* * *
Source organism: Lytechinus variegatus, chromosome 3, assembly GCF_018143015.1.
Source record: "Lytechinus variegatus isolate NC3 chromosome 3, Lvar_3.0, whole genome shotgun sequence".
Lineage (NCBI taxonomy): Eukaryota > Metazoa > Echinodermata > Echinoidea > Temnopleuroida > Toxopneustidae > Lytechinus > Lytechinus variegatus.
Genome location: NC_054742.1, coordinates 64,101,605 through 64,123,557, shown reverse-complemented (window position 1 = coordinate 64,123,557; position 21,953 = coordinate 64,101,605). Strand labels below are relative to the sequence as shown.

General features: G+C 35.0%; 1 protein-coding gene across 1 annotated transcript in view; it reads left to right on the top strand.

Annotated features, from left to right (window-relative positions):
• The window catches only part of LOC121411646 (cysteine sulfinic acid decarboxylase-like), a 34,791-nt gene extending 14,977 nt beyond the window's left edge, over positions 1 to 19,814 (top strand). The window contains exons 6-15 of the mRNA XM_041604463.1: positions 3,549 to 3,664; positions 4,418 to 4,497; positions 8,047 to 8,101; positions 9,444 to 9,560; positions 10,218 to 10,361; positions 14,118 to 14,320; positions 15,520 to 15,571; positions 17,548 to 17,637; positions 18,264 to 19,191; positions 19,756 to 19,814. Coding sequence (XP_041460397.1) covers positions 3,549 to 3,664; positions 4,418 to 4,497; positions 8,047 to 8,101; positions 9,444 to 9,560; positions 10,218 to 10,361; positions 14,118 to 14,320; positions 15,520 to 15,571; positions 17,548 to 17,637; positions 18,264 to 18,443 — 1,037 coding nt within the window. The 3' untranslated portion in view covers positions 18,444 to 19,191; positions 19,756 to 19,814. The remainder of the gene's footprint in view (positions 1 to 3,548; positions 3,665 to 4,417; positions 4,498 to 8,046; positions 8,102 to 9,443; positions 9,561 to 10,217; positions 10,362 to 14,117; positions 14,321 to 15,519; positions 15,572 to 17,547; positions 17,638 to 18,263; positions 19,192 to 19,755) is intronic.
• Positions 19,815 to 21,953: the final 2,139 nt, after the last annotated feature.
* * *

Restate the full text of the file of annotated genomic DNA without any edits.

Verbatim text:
Source organism: Lytechinus variegatus, chromosome 3, assembly GCF_018143015.1.
Source record: "Lytechinus variegatus isolate NC3 chromosome 3, Lvar_3.0, whole genome shotgun sequence".
Lineage (NCBI taxonomy): Eukaryota > Metazoa > Echinodermata > Echinoidea > Temnopleuroida > Toxopneustidae > Lytechinus > Lytechinus variegatus.
Genome location: NC_054742.1, coordinates 64,101,605 through 64,123,557, shown reverse-complemented (window position 1 = coordinate 64,123,557; position 21,953 = coordinate 64,101,605). Strand labels below are relative to the sequence as shown.

General features: G+C 35.0%; 1 protein-coding gene across 1 annotated transcript in view; it reads left to right on the top strand.

Annotated features, from left to right (window-relative positions):
• The window catches only part of LOC121411646 (cysteine sulfinic acid decarboxylase-like), a 34,791-nt gene extending 14,977 nt beyond the window's left edge, over positions 1 to 19,814 (top strand). The window contains exons 6-15 of the mRNA XM_041604463.1: positions 3,549 to 3,664; positions 4,418 to 4,497; positions 8,047 to 8,101; positions 9,444 to 9,560; positions 10,218 to 10,361; positions 14,118 to 14,320; positions 15,520 to 15,571; positions 17,548 to 17,637; positions 18,264 to 19,191; positions 19,756 to 19,814. Coding sequence (XP_041460397.1) covers positions 3,549 to 3,664; positions 4,418 to 4,497; positions 8,047 to 8,101; positions 9,444 to 9,560; positions 10,218 to 10,361; positions 14,118 to 14,320; positions 15,520 to 15,571; positions 17,548 to 17,637; positions 18,264 to 18,443 — 1,037 coding nt within the window. The 3' untranslated portion in view covers positions 18,444 to 19,191; positions 19,756 to 19,814. The remainder of the gene's footprint in view (positions 1 to 3,548; positions 3,665 to 4,417; positions 4,498 to 8,046; positions 8,102 to 9,443; positions 9,561 to 10,217; positions 10,362 to 14,117; positions 14,321 to 15,519; positions 15,572 to 17,547; positions 17,638 to 18,263; positions 19,192 to 19,755) is intronic.
• Positions 19,815 to 21,953: the final 2,139 nt, after the last annotated feature.